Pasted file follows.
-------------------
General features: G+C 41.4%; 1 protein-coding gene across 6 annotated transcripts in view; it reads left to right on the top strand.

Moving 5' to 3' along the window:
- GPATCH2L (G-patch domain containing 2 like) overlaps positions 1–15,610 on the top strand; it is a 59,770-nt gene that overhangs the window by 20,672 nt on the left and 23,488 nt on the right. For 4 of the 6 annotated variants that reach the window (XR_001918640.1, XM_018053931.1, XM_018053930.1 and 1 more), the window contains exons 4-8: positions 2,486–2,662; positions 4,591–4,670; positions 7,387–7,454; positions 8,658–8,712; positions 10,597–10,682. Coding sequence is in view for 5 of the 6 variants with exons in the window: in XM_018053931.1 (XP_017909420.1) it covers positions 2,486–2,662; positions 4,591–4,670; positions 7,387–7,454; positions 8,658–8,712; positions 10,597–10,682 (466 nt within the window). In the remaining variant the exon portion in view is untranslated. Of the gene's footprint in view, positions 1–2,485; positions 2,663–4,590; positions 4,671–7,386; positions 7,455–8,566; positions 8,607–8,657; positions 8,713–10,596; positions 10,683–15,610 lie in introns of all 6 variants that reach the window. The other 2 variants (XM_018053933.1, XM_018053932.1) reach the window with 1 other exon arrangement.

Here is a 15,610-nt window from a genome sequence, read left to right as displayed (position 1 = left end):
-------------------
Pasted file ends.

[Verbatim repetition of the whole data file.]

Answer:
General features: G+C 41.4%; 1 protein-coding gene across 6 annotated transcripts in view; it reads left to right on the top strand.

Moving 5' to 3' along the window:
- GPATCH2L (G-patch domain containing 2 like) overlaps positions 1–15,610 on the top strand; it is a 59,770-nt gene that overhangs the window by 20,672 nt on the left and 23,488 nt on the right. For 4 of the 6 annotated variants that reach the window (XR_001918640.1, XM_018053931.1, XM_018053930.1 and 1 more), the window contains exons 4-8: positions 2,486–2,662; positions 4,591–4,670; positions 7,387–7,454; positions 8,658–8,712; positions 10,597–10,682. Coding sequence is in view for 5 of the 6 variants with exons in the window: in XM_018053931.1 (XP_017909420.1) it covers positions 2,486–2,662; positions 4,591–4,670; positions 7,387–7,454; positions 8,658–8,712; positions 10,597–10,682 (466 nt within the window). In the remaining variant the exon portion in view is untranslated. Of the gene's footprint in view, positions 1–2,485; positions 2,663–4,590; positions 4,671–7,386; positions 7,455–8,566; positions 8,607–8,657; positions 8,713–10,596; positions 10,683–15,610 lie in introns of all 6 variants that reach the window. The other 2 variants (XM_018053933.1, XM_018053932.1) reach the window with 1 other exon arrangement.

Here is a 15,610-nt window from a genome sequence, read left to right as displayed (position 1 = left end):